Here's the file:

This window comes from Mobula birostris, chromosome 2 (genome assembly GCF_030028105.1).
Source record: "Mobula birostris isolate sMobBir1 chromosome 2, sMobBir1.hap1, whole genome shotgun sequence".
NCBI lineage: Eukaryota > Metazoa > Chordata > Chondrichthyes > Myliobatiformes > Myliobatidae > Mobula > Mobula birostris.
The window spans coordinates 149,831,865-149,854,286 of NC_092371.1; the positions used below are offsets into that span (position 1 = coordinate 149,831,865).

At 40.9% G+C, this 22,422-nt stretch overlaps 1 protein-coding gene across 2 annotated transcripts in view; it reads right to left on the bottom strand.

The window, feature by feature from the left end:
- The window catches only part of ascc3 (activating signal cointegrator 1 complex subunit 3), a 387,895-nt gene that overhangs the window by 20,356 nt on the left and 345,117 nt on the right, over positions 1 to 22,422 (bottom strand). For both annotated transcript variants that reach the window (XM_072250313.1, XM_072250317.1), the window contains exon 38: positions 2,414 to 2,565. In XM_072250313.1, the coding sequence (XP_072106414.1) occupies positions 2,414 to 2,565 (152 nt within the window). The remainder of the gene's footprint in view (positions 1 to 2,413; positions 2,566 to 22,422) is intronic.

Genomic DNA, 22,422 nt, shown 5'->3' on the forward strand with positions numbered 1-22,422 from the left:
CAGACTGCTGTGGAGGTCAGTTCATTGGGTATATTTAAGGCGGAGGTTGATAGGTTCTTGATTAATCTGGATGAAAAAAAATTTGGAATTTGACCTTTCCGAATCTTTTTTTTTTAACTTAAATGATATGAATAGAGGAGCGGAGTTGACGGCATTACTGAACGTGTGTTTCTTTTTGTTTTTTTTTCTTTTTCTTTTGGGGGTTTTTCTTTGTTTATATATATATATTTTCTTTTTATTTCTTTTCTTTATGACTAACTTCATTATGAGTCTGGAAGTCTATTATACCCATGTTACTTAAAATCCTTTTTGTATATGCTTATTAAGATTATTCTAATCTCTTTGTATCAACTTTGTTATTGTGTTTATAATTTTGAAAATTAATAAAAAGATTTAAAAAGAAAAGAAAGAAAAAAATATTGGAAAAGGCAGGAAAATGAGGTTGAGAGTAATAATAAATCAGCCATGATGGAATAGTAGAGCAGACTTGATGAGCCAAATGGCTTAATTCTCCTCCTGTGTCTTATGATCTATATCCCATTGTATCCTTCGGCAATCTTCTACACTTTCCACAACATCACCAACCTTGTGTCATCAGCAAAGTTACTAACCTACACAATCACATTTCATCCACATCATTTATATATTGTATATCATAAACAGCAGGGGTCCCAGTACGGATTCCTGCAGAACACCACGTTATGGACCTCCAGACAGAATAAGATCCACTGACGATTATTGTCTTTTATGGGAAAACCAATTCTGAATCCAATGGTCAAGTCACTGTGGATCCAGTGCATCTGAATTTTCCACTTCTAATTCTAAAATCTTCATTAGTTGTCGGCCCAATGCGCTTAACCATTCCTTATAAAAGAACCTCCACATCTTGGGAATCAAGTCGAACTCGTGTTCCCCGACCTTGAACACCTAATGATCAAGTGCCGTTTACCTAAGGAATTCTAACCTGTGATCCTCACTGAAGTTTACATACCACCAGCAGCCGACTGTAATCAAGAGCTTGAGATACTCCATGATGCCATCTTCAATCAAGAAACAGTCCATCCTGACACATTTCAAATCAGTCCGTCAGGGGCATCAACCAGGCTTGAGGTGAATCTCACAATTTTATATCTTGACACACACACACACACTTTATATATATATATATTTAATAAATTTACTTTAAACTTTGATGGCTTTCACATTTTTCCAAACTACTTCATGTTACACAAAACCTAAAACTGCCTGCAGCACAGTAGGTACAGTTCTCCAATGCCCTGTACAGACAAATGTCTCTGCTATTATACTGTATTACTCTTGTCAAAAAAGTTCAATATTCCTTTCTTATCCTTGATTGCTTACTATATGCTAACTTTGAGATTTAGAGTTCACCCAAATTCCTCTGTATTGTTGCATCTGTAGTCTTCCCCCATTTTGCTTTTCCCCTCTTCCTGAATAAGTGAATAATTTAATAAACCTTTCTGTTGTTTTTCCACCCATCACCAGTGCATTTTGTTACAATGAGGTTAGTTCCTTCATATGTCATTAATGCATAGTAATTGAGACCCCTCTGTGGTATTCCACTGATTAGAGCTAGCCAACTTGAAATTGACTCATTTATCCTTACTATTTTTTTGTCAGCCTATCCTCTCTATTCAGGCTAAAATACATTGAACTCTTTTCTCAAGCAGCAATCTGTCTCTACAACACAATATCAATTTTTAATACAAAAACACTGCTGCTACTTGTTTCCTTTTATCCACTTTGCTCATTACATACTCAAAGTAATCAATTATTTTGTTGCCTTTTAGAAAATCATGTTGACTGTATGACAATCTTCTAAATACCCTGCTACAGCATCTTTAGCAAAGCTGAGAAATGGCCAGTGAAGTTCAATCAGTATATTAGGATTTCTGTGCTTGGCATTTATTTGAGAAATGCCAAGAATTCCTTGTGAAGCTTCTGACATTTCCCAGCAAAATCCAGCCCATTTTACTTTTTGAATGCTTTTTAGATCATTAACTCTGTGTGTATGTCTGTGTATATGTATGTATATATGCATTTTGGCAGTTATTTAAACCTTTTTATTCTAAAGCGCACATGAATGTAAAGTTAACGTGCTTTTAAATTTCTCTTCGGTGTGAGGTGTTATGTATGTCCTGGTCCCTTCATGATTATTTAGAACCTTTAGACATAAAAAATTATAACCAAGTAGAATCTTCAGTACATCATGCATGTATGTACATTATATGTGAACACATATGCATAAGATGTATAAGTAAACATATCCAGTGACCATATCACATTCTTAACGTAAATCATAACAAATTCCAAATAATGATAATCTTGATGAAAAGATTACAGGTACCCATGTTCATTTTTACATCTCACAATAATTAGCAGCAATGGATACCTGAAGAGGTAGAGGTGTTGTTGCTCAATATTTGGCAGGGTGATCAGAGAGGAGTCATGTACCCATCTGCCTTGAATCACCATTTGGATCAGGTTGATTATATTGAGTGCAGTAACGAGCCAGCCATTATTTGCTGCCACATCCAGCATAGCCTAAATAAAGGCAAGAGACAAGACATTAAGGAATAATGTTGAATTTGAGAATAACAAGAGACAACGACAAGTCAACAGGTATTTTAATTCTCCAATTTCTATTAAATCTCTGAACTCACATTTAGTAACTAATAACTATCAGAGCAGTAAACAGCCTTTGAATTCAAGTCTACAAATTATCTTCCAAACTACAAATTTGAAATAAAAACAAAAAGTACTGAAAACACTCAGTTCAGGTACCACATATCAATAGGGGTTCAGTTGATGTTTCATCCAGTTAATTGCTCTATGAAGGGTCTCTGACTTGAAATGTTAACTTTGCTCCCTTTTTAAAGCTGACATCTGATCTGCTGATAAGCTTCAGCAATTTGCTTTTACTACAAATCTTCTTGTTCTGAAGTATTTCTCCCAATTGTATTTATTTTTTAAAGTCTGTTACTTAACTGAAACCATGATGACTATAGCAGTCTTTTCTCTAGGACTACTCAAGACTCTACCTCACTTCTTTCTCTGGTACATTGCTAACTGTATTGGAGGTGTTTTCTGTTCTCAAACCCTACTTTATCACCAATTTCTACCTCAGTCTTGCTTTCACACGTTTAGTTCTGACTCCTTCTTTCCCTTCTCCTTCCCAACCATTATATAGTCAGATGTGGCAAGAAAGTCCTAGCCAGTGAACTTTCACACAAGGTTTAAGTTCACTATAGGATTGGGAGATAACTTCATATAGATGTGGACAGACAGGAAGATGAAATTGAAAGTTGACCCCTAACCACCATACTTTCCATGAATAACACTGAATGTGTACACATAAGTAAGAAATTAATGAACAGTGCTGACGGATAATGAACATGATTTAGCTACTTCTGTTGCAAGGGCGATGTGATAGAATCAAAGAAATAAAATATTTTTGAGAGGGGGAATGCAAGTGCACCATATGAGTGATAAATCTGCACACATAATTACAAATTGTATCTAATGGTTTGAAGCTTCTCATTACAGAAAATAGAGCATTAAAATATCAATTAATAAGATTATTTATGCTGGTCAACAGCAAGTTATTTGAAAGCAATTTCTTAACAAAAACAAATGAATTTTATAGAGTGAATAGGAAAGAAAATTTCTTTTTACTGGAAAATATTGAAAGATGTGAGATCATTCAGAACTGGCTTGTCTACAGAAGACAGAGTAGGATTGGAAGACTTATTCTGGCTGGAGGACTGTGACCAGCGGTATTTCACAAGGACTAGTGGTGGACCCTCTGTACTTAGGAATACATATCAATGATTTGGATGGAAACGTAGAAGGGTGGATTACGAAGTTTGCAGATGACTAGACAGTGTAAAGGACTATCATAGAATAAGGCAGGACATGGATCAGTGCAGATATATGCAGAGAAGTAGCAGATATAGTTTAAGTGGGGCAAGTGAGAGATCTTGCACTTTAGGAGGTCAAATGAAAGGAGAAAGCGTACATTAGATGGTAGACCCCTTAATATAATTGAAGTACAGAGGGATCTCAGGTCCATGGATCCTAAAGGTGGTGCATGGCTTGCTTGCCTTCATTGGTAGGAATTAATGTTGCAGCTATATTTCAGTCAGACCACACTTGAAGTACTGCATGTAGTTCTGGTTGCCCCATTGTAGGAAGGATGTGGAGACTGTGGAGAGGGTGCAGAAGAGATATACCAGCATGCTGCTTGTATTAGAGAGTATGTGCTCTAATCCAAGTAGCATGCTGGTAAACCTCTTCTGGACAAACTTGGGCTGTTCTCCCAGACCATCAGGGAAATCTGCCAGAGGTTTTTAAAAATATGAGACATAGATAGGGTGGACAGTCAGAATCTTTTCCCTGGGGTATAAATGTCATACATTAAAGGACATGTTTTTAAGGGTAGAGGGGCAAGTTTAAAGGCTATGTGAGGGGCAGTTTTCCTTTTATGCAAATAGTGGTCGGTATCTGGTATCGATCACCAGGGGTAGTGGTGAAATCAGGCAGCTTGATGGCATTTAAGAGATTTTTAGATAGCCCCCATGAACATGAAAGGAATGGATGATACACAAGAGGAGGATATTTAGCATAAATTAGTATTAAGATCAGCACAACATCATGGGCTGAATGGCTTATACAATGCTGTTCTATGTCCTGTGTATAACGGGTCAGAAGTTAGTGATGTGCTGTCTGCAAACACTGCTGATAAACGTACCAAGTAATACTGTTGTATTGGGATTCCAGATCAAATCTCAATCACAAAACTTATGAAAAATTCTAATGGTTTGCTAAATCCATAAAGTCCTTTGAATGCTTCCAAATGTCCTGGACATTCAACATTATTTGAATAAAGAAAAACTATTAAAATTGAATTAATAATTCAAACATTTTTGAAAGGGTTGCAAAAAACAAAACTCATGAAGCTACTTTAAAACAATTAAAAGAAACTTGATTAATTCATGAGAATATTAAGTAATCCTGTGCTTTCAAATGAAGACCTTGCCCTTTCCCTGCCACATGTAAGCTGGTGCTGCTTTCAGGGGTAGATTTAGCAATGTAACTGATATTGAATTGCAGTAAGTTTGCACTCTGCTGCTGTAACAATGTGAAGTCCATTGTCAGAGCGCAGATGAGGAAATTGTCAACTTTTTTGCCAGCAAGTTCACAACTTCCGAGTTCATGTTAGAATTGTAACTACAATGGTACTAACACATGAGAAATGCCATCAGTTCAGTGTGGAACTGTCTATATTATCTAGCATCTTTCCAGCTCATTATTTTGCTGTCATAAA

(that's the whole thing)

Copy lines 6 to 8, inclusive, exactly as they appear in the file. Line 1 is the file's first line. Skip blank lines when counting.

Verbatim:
The window, feature by feature from the left end:
- The window catches only part of ascc3 (activating signal cointegrator 1 complex subunit 3), a 387,895-nt gene that overhangs the window by 20,356 nt on the left and 345,117 nt on the right, over positions 1 to 22,422 (bottom strand). For both annotated transcript variants that reach the window (XM_072250313.1, XM_072250317.1), the window contains exon 38: positions 2,414 to 2,565. In XM_072250313.1, the coding sequence (XP_072106414.1) occupies positions 2,414 to 2,565 (152 nt within the window). The remainder of the gene's footprint in view (positions 1 to 2,413; positions 2,566 to 22,422) is intronic.

Genomic DNA, 22,422 nt, shown 5'->3' on the forward strand with positions numbered 1-22,422 from the left: